India To Hit Gold Market With 3% Tax On July 1
India will be rolling out a new 3% nationwide sales tax on gold and gold jewelry as soon as July 1, this according to the country’s GST Council, which met during the weekend to finalize the numbers.
“We finally reached a consensus of taxing gold at 3 percent,” Finance Minister Arun Jaitley told media outlets in New Delhi.
The new bracket will force consumers to pay a total of 13% in taxes on gold jewelry. This number consists of 10% import duty and 3% GST. Right now buyers pay around 12.5%.
The 3% Goods and Services Tax (GST) will also apply to silver and processed diamonds.
The GST Council made its decision during the 15th meeting, which took place on Saturday and was chaired by Jaitley. Other GST rates were also set at the meeting, impacting yarns, agriculture machinery, and apparels.
The Council is scheduled to meet again on June 11 to review the rates one more time before the actual rollout date.
The uncertainty around the new tax rate had many jewelers worried, as they hurried to restock their inventory prior to the introduction of the new law.
Some organizations believe the new GST could be used to stabilize the gold market in India.
“This may be an opportune time for the government to cut the import duty and bring down the total tax on gold significantly so unauthorized imports are totally eliminated and the industry embraces transparency in letter and spirit under GST,” World Gold Council’s managing director for India, Somasundaram PR, said in a statement.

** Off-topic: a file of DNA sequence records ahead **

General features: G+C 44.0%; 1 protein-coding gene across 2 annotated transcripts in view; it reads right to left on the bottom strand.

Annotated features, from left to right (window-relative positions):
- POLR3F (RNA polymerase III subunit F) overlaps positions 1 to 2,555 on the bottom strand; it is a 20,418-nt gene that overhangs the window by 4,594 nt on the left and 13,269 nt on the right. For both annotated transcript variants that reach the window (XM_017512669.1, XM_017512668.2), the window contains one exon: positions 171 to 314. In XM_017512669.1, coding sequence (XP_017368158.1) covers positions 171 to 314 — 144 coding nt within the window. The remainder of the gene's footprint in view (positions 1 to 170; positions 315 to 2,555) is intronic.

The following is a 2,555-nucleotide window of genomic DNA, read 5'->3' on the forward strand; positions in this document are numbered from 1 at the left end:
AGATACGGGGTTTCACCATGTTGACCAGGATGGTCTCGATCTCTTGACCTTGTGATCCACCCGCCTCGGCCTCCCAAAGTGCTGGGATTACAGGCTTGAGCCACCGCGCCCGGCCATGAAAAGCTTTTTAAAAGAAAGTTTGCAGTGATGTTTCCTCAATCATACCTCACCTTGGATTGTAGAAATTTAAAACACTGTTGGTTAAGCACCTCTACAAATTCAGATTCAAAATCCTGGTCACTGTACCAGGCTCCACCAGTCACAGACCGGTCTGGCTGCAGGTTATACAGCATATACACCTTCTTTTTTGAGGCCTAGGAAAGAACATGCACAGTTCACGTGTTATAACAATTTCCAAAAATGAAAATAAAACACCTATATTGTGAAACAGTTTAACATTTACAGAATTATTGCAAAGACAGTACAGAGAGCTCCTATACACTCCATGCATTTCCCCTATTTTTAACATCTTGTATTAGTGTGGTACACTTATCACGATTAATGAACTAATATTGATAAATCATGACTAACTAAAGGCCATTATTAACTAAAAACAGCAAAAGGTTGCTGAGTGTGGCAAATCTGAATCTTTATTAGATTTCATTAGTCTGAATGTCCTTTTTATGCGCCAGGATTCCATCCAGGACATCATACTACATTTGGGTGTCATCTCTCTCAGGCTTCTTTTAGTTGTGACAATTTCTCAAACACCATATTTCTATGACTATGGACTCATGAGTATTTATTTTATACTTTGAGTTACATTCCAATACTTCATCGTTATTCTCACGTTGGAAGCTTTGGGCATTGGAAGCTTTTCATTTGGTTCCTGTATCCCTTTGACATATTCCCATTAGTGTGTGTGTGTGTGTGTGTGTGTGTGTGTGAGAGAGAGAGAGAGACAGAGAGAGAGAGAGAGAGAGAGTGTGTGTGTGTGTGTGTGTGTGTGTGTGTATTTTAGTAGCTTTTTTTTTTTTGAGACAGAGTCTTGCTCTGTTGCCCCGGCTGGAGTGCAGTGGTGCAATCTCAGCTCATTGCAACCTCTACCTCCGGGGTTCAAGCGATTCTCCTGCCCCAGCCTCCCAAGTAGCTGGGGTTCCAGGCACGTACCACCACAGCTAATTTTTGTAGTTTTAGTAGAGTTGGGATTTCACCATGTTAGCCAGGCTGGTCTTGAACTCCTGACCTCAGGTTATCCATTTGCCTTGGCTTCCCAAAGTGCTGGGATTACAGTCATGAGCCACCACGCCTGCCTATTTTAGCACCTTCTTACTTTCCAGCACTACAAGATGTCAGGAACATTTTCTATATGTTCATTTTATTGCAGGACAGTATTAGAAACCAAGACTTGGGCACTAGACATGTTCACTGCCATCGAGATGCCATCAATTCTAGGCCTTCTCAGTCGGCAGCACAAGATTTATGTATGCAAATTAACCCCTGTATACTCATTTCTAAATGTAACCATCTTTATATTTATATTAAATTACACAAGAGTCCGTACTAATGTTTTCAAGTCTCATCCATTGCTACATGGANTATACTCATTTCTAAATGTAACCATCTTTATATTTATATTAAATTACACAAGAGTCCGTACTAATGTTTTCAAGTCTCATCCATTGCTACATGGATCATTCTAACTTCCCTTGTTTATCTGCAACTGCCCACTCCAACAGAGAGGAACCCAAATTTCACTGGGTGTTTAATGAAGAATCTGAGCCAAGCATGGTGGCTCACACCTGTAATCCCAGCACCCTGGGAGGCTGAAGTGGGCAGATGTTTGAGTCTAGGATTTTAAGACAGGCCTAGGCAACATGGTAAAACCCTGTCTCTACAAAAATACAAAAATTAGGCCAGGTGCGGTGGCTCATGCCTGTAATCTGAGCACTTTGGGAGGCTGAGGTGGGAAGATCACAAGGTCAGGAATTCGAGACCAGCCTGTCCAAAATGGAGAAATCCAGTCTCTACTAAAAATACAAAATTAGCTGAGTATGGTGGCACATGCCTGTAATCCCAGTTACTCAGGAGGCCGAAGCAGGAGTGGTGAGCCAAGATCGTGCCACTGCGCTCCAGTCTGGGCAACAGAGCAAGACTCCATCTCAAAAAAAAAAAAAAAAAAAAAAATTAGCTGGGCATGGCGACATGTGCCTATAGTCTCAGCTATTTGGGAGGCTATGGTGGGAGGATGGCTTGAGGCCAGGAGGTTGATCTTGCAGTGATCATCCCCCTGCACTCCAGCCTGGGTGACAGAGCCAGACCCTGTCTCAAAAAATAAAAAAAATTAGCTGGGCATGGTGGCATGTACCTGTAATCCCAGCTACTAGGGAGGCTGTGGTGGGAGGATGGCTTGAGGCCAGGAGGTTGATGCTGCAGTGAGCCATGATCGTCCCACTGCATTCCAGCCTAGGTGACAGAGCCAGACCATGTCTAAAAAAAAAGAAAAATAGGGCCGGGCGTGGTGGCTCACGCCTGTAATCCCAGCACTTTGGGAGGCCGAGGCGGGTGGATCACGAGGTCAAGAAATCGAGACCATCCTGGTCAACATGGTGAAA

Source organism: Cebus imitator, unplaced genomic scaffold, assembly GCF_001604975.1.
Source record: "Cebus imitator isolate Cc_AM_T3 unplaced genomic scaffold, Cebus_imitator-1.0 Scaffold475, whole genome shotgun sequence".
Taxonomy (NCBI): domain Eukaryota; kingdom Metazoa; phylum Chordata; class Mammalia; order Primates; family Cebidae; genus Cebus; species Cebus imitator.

In another comment, director of WHP Jewellers, Aditya Pethe, said: “With this taxation, many unorganized players will be encouraged to enter the organized trade.”
But, bringing illegal gold trade out of the shadows could be difficult, according to another industry expert.
“With GST, the total duty has become very high and the customs duty maybe revisited,” director general at Federation of Indian Export Organisations, Ajay Sahai, told The Economic Times. “The duty could be one of the highest among major gold consuming countries, which could lead to high incidence of smuggling.”